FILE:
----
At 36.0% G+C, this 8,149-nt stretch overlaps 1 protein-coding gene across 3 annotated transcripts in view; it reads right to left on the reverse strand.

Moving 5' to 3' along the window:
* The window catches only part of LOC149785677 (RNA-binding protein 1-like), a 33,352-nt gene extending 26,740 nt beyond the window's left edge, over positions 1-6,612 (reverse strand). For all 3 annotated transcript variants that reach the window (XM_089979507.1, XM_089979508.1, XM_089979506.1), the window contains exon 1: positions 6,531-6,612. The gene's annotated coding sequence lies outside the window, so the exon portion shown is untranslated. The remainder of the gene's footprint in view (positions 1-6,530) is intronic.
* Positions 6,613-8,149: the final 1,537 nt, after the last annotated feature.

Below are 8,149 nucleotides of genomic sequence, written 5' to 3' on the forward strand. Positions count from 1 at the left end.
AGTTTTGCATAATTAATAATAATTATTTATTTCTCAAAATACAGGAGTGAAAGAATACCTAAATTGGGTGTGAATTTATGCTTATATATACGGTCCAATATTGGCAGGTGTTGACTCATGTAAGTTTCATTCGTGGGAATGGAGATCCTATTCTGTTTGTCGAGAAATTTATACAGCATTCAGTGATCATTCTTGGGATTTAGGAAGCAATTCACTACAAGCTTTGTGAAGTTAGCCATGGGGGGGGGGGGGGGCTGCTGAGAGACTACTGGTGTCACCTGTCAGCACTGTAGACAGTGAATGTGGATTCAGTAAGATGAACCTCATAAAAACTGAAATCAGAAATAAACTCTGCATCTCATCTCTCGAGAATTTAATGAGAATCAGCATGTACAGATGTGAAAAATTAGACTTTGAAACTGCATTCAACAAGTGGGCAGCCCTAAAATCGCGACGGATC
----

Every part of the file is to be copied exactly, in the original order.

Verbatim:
At 36.0% G+C, this 8,149-nt stretch overlaps 1 protein-coding gene across 3 annotated transcripts in view; it reads right to left on the reverse strand.

Moving 5' to 3' along the window:
* The window catches only part of LOC149785677 (RNA-binding protein 1-like), a 33,352-nt gene extending 26,740 nt beyond the window's left edge, over positions 1-6,612 (reverse strand). For all 3 annotated transcript variants that reach the window (XM_089979507.1, XM_089979508.1, XM_089979506.1), the window contains exon 1: positions 6,531-6,612. The gene's annotated coding sequence lies outside the window, so the exon portion shown is untranslated. The remainder of the gene's footprint in view (positions 1-6,530) is intronic.
* Positions 6,613-8,149: the final 1,537 nt, after the last annotated feature.

Below are 8,149 nucleotides of genomic sequence, written 5' to 3' on the forward strand. Positions count from 1 at the left end.
AGTTTTGCATAATTAATAATAATTATTTATTTCTCAAAATACAGGAGTGAAAGAATACCTAAATTGGGTGTGAATTTATGCTTATATATACGGTCCAATATTGGCAGGTGTTGACTCATGTAAGTTTCATTCGTGGGAATGGAGATCCTATTCTGTTTGTCGAGAAATTTATACAGCATTCAGTGATCATTCTTGGGATTTAGGAAGCAATTCACTACAAGCTTTGTGAAGTTAGCCATGGGGGGGGGGGGGGGCTGCTGAGAGACTACTGGTGTCACCTGTCAGCACTGTAGACAGTGAATGTGGATTCAGTAAGATGAACCTCATAAAAACTGAAATCAGAAATAAACTCTGCATCTCATCTCTCGAGAATTTAATGAGAATCAGCATGTACAGATGTGAAAAATTAGACTTTGAAACTGCATTCAACAAGTGGGCAGCCCTAAAATCGCGACGGATC